|Plot Summary of Maigret and the Fortuneteller |
Joseph Mascouvin reports to the police that he has found a note on a blotter in a café saying that a fortuneteller will be murdered at 5:00, and in fact, Miss Jeanne is found murdered shortly after. Locked in her kitchen is an old man, Picard, actually her father, who has been masquerading for ten years as Octave Le Cloaguen, so that Mrs. Antoinette Le Cloaguen can continue to receive the yearly income payable to her husband as long as he lives. Picard had been a tramp in Cannes at the time of Le Cloaguen's death, and Mrs. Le Cloaguen had spotted him as closely resembling her husband. Jeanne's body was found by Mrs. Roy, who kept an inn, the Pretty Pigeon, where Maigret stayed and met Émile Blaise, in fact a most cunning and pitiless blackmailer, using the gangster Justin of Toulons to collect money and get tough with those who didn't pay, and Mascouvin and others to supply him with information others would pay to have kept quiet. Mascouvin read his firm's letters, and copied out anything of value. Miss Jeanne had access to people's secrets, and was another informer. Justin had spotted Picard at Jeanne's, followed him home, and set up the blackmail of Mrs. Le Cloaguen. Jeanne (Marie Picard) had no doubt found out, worried for her father, and perhaps threatened to give the game away. It was decided to ask Mrs. Le Cloaguen for an entire year's annuity, and for Justin to kill Miss Jeanne at 5:00. Mascouvin had known, perhaps been told to frighten him, but feeling guilty, had stumbled on a way to notify the police.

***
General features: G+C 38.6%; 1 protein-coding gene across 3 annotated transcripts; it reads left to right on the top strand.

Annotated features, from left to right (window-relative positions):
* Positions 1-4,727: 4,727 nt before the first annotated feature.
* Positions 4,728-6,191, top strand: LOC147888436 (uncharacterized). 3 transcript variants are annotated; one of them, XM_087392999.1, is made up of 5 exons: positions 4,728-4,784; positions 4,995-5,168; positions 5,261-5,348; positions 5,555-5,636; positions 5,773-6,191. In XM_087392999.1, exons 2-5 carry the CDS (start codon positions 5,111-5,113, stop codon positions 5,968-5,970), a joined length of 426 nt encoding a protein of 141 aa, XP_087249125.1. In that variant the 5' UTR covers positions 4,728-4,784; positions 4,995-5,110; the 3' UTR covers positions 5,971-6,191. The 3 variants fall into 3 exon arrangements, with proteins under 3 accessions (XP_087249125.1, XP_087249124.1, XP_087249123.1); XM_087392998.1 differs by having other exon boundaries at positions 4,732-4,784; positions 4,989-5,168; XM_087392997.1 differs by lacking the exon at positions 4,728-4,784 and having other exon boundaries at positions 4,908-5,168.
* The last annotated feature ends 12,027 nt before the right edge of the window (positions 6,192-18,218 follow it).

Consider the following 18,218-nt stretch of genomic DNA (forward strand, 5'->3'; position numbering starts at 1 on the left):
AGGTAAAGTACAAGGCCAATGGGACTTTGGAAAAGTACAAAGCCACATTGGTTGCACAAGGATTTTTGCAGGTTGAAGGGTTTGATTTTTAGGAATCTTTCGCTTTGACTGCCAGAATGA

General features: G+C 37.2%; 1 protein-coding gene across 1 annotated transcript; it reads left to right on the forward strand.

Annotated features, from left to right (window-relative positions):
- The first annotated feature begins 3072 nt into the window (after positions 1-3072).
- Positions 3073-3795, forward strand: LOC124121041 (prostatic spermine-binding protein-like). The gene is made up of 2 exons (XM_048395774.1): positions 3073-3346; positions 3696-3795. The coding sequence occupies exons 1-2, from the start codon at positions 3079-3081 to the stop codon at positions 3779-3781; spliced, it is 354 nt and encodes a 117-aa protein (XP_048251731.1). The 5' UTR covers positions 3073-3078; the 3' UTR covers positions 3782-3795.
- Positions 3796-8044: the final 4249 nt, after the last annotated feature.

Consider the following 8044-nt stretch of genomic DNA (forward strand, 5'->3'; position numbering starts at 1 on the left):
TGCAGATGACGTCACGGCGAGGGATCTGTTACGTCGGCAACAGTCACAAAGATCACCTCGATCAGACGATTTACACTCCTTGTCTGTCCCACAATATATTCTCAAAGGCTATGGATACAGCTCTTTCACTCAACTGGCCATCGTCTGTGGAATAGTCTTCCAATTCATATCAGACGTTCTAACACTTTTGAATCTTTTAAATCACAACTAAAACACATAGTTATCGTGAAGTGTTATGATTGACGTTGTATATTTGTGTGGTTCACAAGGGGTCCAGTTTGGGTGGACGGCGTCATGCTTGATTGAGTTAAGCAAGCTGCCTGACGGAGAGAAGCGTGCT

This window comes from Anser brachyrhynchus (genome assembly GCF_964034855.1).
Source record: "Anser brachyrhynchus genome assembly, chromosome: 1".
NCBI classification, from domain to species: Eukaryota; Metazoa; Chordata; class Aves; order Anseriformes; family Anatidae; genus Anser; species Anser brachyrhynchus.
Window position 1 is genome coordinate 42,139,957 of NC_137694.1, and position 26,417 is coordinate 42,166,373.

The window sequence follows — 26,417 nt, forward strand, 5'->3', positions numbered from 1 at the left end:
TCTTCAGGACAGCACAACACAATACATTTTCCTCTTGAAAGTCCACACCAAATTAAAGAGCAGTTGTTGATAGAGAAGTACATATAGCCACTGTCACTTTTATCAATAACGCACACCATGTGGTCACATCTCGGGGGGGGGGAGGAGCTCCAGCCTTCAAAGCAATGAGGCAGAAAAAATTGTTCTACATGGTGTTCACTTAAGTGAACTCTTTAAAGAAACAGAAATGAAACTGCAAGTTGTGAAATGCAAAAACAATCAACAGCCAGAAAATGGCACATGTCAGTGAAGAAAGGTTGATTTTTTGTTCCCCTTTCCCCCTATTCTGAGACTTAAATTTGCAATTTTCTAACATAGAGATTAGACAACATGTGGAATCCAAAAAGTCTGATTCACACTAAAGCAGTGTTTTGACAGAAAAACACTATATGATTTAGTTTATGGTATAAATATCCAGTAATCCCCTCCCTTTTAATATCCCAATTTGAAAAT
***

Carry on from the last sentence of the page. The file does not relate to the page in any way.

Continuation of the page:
This synopsis report prepared by Dana Samson
|Chapter Analysis of Maigret and the Fortuneteller |
Ratings are on a 1-10 scale (Low to High)
Composition of Book
descript. of violence and chases - 20%
Planning/preparing, gather info, debate puzzles/motives - 60%
Feelings, relationships, character bio/development - 10%
How society works & physical descript. (people, objects, places) - 10%
Tone of story
How difficult to spot villain?
- Moderately Challenging
Time/era of story:
What % of story relates directly
to the mystery, not the subplot?
- nearly 100%
Kind of investigator
- police procedural, Foreign
Kid or adult book?
- Adult or Young Adult Book
Murder Mystery (killer unknown)
- Super genius
Accounts of torture and death?
- generic/vague references to death/punishment
Amount of dialog
- significantly more descript than dialog
Note: the views expressed here are only those of the reviewer(s).
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